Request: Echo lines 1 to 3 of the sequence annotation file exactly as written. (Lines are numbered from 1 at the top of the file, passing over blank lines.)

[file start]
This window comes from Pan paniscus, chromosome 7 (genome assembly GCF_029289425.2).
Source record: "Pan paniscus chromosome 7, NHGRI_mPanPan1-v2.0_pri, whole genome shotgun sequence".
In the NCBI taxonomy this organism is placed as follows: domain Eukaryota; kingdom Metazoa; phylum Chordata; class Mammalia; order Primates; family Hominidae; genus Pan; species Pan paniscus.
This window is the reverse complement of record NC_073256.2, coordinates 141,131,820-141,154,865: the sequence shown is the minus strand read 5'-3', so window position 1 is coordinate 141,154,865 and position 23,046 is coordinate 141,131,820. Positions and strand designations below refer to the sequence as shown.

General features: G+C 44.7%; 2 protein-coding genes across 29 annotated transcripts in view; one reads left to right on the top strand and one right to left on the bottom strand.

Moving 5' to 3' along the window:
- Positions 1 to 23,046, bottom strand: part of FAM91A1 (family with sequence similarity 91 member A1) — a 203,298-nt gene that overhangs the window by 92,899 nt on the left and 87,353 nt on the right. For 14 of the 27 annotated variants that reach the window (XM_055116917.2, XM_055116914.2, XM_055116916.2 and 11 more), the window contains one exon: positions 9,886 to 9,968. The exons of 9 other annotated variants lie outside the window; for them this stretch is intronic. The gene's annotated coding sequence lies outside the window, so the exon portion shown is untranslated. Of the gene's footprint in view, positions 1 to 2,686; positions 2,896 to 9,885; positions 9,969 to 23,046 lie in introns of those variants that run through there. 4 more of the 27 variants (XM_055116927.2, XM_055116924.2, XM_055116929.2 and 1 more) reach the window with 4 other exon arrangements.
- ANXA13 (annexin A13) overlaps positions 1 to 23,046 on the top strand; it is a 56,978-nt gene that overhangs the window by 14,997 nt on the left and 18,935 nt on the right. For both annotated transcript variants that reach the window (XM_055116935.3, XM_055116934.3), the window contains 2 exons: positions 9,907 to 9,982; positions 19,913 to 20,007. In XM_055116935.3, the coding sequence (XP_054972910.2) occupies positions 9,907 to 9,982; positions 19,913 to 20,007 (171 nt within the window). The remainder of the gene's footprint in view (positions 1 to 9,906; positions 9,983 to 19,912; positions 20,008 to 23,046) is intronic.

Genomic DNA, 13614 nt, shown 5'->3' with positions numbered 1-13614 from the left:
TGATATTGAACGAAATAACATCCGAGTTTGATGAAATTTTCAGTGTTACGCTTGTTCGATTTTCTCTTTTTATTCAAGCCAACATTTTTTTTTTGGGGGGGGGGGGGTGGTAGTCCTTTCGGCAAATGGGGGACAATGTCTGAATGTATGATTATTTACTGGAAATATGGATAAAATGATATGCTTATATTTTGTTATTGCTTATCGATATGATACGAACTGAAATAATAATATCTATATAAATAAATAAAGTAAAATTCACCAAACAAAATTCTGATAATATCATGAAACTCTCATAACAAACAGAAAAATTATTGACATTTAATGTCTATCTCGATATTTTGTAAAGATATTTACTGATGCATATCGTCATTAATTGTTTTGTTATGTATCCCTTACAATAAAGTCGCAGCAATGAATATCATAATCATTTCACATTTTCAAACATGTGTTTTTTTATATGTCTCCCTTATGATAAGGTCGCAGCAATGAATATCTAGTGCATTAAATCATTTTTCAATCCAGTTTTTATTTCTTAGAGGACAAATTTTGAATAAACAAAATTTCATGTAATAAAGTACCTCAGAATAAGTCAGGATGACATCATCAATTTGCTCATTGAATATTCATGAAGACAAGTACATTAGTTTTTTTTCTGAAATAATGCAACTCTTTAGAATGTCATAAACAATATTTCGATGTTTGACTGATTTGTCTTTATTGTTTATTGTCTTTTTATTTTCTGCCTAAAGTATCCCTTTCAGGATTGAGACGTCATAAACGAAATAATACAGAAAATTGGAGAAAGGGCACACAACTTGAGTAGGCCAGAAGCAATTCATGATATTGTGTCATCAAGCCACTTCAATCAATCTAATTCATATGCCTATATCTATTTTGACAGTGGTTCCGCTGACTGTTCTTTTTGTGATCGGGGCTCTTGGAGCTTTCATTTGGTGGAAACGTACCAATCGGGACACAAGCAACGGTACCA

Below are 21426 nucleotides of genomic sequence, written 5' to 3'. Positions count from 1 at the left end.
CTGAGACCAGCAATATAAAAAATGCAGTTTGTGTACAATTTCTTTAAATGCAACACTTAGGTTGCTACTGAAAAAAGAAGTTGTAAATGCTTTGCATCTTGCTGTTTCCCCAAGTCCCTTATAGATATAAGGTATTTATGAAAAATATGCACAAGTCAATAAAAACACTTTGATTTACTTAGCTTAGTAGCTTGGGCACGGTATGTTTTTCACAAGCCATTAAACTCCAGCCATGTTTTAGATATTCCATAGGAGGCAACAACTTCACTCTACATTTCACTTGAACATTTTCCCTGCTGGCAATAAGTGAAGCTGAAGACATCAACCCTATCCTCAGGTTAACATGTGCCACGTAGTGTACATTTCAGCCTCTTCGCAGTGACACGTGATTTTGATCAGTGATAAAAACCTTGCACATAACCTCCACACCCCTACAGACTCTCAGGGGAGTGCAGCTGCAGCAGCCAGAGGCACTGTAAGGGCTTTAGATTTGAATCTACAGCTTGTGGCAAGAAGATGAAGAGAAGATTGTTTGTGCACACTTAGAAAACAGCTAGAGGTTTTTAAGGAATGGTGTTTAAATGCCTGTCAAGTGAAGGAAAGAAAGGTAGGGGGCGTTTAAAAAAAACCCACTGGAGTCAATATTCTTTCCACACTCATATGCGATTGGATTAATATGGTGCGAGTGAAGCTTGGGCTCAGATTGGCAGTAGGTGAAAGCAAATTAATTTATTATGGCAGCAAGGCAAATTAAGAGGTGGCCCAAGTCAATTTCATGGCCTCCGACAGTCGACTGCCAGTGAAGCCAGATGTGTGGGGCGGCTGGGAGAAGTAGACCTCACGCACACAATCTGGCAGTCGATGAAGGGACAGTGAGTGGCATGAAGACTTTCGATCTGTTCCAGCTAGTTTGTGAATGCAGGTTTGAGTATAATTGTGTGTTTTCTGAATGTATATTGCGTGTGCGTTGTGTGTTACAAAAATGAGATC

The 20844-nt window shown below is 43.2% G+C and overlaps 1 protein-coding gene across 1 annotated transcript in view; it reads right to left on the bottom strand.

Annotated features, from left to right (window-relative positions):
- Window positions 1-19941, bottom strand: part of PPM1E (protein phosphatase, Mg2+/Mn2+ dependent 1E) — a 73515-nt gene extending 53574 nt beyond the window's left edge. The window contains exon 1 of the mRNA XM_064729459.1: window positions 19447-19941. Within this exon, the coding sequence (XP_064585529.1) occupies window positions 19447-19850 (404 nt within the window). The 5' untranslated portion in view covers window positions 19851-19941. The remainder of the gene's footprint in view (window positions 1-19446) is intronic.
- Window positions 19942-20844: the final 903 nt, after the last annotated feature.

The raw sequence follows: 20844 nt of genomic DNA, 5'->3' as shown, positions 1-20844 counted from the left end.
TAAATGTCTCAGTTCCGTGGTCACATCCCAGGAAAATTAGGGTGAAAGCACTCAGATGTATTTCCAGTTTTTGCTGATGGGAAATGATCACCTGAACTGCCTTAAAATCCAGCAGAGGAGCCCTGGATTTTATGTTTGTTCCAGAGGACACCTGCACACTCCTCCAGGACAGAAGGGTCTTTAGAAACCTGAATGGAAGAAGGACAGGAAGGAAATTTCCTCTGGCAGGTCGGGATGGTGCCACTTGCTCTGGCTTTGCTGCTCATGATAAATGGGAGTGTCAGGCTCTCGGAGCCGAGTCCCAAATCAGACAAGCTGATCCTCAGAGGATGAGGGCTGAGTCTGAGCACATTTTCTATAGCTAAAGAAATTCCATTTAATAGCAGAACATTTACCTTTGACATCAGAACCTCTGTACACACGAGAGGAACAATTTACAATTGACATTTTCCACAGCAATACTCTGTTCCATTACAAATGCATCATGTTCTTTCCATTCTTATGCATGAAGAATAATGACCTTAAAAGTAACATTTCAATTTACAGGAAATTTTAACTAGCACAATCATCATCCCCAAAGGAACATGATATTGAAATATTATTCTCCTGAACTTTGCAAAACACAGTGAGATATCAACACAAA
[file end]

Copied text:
This window comes from Pan paniscus, chromosome 7 (genome assembly GCF_029289425.2).
Source record: "Pan paniscus chromosome 7, NHGRI_mPanPan1-v2.0_pri, whole genome shotgun sequence".
In the NCBI taxonomy this organism is placed as follows: domain Eukaryota; kingdom Metazoa; phylum Chordata; class Mammalia; order Primates; family Hominidae; genus Pan; species Pan paniscus.